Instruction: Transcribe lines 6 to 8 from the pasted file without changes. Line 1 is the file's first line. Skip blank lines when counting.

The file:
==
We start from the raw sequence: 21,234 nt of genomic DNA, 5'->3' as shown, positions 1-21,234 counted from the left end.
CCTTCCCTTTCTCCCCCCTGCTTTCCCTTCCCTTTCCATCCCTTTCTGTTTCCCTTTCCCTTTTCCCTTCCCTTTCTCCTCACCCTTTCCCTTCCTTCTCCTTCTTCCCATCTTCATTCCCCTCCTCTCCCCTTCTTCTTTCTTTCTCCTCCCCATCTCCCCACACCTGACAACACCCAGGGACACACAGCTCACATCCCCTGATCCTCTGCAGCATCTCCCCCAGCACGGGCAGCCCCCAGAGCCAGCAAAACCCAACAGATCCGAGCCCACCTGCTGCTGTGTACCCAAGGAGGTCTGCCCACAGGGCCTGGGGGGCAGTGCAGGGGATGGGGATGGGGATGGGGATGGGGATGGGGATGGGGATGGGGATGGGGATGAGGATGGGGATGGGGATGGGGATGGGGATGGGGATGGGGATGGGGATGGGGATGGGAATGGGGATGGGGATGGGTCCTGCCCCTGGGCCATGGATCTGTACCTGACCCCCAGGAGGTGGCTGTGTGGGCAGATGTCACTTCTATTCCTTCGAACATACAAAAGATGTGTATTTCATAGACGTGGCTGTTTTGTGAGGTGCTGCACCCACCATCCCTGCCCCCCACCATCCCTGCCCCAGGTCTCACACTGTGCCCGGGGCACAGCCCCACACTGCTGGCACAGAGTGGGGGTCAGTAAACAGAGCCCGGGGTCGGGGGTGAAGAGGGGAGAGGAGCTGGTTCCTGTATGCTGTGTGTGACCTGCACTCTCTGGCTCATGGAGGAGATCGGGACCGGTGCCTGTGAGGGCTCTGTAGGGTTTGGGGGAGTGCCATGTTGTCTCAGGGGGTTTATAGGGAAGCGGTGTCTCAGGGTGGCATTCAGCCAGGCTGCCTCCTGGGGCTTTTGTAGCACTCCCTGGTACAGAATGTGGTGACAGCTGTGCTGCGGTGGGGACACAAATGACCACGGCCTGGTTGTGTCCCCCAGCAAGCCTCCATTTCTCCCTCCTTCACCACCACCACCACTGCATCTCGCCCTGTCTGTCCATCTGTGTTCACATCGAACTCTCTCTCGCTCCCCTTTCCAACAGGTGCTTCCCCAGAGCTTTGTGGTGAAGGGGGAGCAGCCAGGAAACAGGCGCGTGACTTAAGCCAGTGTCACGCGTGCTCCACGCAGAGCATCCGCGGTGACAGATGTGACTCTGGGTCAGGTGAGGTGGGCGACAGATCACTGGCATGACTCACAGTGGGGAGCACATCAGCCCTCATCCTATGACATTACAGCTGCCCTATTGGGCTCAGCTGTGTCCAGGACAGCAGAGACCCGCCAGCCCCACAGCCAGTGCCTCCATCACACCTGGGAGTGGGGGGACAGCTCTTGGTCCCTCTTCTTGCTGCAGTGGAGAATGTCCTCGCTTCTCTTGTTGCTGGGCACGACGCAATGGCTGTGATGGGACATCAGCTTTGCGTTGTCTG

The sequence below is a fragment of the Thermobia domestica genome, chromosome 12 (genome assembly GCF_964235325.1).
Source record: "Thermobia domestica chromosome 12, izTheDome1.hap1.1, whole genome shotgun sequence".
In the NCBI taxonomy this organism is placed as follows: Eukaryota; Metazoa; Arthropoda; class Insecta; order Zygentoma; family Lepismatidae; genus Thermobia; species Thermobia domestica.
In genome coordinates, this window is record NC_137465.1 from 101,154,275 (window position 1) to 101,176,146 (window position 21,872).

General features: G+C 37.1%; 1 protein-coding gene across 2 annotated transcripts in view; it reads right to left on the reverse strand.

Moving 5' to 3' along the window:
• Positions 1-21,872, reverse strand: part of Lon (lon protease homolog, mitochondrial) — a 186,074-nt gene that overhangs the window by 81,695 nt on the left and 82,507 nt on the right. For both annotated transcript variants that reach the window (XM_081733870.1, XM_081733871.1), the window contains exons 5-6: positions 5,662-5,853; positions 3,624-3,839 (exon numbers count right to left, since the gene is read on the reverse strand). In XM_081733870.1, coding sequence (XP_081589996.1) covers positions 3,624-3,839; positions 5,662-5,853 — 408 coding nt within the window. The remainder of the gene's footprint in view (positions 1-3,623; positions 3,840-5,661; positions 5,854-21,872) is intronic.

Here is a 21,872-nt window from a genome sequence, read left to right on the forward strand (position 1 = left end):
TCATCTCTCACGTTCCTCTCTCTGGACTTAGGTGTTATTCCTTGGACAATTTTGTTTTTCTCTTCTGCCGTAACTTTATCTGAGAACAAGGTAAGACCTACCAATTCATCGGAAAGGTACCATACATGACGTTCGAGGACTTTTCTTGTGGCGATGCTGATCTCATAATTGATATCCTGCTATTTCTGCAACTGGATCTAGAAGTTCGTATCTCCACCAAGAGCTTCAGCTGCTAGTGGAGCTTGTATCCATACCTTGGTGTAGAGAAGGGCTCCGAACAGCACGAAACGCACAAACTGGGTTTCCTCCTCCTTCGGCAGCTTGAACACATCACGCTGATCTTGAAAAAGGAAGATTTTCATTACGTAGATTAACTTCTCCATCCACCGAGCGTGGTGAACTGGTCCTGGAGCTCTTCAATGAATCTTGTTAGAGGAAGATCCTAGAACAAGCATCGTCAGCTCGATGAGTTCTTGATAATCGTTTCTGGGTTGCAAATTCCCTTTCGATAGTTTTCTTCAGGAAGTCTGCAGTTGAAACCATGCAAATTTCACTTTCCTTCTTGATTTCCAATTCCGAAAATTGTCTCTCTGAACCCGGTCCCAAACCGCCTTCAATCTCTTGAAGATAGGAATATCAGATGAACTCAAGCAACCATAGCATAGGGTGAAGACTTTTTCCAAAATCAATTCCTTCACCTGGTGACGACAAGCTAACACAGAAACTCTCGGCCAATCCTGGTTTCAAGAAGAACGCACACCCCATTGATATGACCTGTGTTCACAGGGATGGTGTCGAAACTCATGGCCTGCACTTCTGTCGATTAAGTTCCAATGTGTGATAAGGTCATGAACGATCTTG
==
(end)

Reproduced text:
In genome coordinates, this window is record NC_137465.1 from 101,154,275 (window position 1) to 101,176,146 (window position 21,872).

General features: G+C 37.1%; 1 protein-coding gene across 2 annotated transcripts in view; it reads right to left on the reverse strand.

Moving 5' to 3' along the window: